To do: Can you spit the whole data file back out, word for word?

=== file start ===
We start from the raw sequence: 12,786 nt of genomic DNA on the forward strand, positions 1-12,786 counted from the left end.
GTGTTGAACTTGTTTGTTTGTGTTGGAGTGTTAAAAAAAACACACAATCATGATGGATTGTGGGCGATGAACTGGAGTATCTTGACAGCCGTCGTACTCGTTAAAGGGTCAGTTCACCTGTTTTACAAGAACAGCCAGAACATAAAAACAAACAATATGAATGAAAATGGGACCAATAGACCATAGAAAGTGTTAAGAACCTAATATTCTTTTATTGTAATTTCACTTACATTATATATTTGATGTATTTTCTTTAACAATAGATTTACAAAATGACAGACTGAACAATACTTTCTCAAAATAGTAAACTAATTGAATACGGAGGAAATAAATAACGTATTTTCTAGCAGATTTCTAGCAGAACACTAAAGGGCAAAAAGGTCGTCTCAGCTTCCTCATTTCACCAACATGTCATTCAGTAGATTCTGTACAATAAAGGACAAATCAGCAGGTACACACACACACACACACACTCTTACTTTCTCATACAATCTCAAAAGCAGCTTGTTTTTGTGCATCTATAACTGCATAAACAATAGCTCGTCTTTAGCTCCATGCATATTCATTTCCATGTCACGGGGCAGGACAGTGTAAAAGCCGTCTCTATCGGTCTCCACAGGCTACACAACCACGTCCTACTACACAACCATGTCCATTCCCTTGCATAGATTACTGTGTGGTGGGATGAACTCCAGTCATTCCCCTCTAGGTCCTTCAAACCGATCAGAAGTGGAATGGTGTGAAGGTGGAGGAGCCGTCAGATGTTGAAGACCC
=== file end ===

We start from the raw sequence: 12,786 nt of genomic DNA on the forward strand, positions 1-12,786 counted from the left end.
GTGTTGAACTTGTTTGTTTGTGTTGGAGTGTTAAAAAAAACACACAATCATGATGGATTGTGGGCGATGAACTGGAGTATCTTGACAGCCGTCGTACTCGTTAAAGGGTCAGTTCACCTGTTTTACAAGAACAGCCAGAACATAAAAACAAACAATATGAATGAAAATGGGACCAATAGACCATAGAAAGTGTTAAGAACCTAATATTCTTTTATTGTAATTTCACTTACATTATATATTTGATGTATTTTCTTTAACAATAGATTTACAAAATGACAGACTGAACAATACTTTCTCAAAATAGTAAACTAATTGAATACGGAGGAAATAAATAACGTATTTTCTAGCAGATTTCTAGCAGAACACTAAAGGGCAAAAAGGTCGTCTCAGCTTCCTCATTTCACCAACATGTCATTCAGTAGATTCTGTACAATAAAGGACAAATCAGCAGGTACACACACACACACACACACTCTTACTTTCTCATACAATCTCAAAAGCAGCTTGTTTTTGTGCATCTATAACTGCATAAACAATAGCTCGTCTTTAGCTCCATGCATATTCATTTCCATGTCACGGGGCAGGACAGTGTAAAAGCCGTCTCTATCGGTCTCCACAGGCTACACAACCACGTCCTACTACACAACCATGTCCATTCCCTTGCATAGATTACTGTGTGGTGGGATGAACTCCAGTCATTCCCCTCTAGGTCCTTCAAACCGATCAGAAGTGGAATGGTGTGAAGGTGGAGGAGCCGTCAGATGTTGAAGACCC